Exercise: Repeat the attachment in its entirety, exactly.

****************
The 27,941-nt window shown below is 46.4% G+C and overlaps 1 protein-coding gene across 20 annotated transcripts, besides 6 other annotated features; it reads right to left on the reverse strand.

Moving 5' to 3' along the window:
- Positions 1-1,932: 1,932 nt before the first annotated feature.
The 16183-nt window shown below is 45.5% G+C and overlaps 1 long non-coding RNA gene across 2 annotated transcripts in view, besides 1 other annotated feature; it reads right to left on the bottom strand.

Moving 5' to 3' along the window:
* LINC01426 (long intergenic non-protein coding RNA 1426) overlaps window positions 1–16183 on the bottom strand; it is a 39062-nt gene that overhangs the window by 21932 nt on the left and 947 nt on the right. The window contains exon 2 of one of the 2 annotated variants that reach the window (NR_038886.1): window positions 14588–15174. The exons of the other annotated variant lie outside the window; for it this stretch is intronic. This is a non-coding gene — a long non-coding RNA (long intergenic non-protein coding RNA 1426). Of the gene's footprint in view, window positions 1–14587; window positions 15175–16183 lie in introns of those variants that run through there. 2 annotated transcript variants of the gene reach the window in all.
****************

The 27,941-nt window shown below is 46.4% G+C and overlaps 1 protein-coding gene across 20 annotated transcripts, besides 6 other annotated features; it reads right to left on the reverse strand.

Moving 5' to 3' along the window:
- Positions 1-1,932: 1,932 nt before the first annotated feature.
The 16183-nt window shown below is 45.5% G+C and overlaps 1 long non-coding RNA gene across 2 annotated transcripts in view, besides 1 other annotated feature; it reads right to left on the bottom strand.

Moving 5' to 3' along the window:
* LINC01426 (long intergenic non-protein coding RNA 1426) overlaps window positions 1–16183 on the bottom strand; it is a 39062-nt gene that overhangs the window by 21932 nt on the left and 947 nt on the right. The window contains exon 2 of one of the 2 annotated variants that reach the window (NR_038886.1): window positions 14588–15174. The exons of the other annotated variant lie outside the window; for it this stretch is intronic. This is a non-coding gene — a long non-coding RNA (long intergenic non-protein coding RNA 1426). Of the gene's footprint in view, window positions 1–14587; window positions 15175–16183 lie in introns of those variants that run through there. 2 annotated transcript variants of the gene reach the window in all.